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Senators Postpone Vote on Respect for Marriage Act

November 15th, 2022

The U.S. Senate delayed a vote on the Respect for Marriage Act to protect same-sex marriage until after the midterm elections.
The U.S. Senate delayed a vote on the Respect for Marriage Act to protect same-sex marriage until after the midterm elections.

A bipartisan group of Senators voted to delay a bill that would guard the right to both interracial and same-sex marriage. Instead of voting on the measure, Chuck Schumer, who is the leader of the Senate majority, postponed a vote on the legislation until after the midterm elections. It was recently announced that the senate will vote on this important legislation as early as this week!

The Importance of the Respect for Marriage Act

The Respect for Marriage Act is a critical measure that offers certainty to a large number of Americans in positive and loving relationships. The measure, if passed, would repeal the Defense of Marriage Act or DOMA, which has been in existence for several decades. DOMA defined marriage as the union between one man and one woman, and prohibited the federal government from respecting same-sex marriages recognized under state law. It denied over 1,000 federal benefits to same-sex couples and allowed states to not recognize same-sex marriages performed in other states.

While the Supreme Court overturned the Defense of Marriage Act in its 2013 decision, United States v. Windsor, the Supreme Court’s recent reversal of 50 year precedent by overturning Roe v. Wade has alarmed many in Congress. Indeed, Justice Clarence Thomas’ concurring opinion in the Dobbs decision overturning Roe explicitly urged the Court to overturn its previous rulings establishing the rights to contraception, same-sex marriage, and consensual sex between adults of the same gender.

After the Dobbs decision, Democratic legislators in the House and Senate introduced the Respect for Marriage Act. The act is a proposed bill in the United States Congress to repeal the Defense of Marriage Act and require the U.S. federal government to recognize the validity of same-sex and interracial marriages in the United States.

On July 19, 2022, the bill passed the House in a vote of 267 to 157. This outcome surprised many advocates by obtaining the support of 47 Republican legislators. Indeed, it was the most pro-LGBTQ vote in Congressional history. In the Senate, all 50 Democratic senators and 4 Republican senators support the measure, but the measure would likely require the support of 6 additional Republican senators in order to overcome a filibuster.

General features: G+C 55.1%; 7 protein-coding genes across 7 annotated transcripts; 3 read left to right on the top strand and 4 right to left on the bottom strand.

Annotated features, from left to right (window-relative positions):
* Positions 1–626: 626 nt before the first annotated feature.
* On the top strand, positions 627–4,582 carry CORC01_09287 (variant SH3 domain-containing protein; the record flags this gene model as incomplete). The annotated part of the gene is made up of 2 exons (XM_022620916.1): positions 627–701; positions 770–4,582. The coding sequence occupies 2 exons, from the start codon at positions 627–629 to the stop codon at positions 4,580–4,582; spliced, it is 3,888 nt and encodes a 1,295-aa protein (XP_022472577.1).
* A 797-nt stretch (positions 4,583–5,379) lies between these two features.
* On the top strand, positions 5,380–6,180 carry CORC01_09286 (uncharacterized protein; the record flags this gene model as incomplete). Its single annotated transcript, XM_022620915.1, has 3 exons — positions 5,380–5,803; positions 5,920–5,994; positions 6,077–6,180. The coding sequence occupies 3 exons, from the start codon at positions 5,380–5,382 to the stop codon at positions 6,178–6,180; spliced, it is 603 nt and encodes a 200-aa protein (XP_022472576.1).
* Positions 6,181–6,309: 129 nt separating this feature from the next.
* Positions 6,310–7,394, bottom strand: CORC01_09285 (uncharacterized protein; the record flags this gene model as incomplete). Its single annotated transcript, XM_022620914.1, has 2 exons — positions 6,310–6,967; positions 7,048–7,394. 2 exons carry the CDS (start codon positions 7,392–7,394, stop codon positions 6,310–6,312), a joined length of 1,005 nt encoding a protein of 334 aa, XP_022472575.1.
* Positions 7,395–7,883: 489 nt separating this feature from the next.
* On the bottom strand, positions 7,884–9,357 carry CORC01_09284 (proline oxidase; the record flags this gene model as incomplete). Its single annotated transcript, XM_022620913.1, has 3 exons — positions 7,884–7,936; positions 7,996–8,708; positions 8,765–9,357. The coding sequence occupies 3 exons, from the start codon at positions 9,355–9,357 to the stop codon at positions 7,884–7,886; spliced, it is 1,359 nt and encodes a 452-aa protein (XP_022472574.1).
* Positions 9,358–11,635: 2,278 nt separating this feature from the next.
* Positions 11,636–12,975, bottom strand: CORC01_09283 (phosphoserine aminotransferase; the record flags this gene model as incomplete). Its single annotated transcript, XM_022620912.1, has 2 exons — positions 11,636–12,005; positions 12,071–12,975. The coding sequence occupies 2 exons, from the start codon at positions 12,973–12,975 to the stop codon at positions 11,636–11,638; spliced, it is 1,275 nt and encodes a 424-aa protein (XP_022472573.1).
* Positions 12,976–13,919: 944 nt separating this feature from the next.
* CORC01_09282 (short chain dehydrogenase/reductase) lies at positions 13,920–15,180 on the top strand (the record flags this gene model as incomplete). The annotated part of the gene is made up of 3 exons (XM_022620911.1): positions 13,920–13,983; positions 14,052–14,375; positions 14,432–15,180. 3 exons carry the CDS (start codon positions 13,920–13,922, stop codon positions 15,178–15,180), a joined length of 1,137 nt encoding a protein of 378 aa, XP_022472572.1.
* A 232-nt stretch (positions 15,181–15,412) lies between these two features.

Commentary about the Respect for Marriage Act

In a published statement, the bill’s primary negotiators, who are both Republican and Democrat, commented that they have utilized common sense language that is respectful of both religious freedoms and the various beliefs of Americans while also adhering to the perspective that marriage is a realization of devotion, love, and family. While the act would grant federal recognition to same-sex marriages and prohibit states from not recognizing valid marriages performed in other states, it would stop short of requiring states to recognize same-sex marriage.

Human Rights Campaign, a group that advocates for LGBTQ+ rights, has expressed dissatisfaction regarding the vote’s delay. The Interim President of the organization has commented that the Respect for Marriage Act is a critical, popular, and bipartisan measure, and the current absence of 10 Republican votes is discouraging. The President also commented that the Respect for Marriage Act must be voted on at the earliest possible time.

The Future of the Bill

The postponement marks a substantial change to the time frame expected for the legislation. Most notably, the measure’s GOP supporters are currently involved in ongoing conversations to obtain the 10 Republican votes required to end a Senate filibuster and ensure passage of the legislation. Senate Majority Leader Schumer has stated he is 100% committed to holding a vote this year, so now that the midterm elections have passed, it is very possible we will see a vote on this bill in the near future. Retiring Republican Senator Rob Portman, of Ohio, has a gay son whose coming out changed his mind on same-sex marriage, so he is working to gather additional republican support for the measure.

The Goal of the Universal Life Church’s Blog

In 2015, the United States Supreme Court’s Obergefell decision substantially advanced same-sex rights in the United States. Since then, however, various setbacks to LGBTQ+ rights in the United States have occurred. The Universal Life Church’s blog is dedicated to documenting the most noteworthy cases concerning LGBTQ+ rights. Our blog does so in a way that examines opposing sides and describes manners in a way that can be easily understood by readers.

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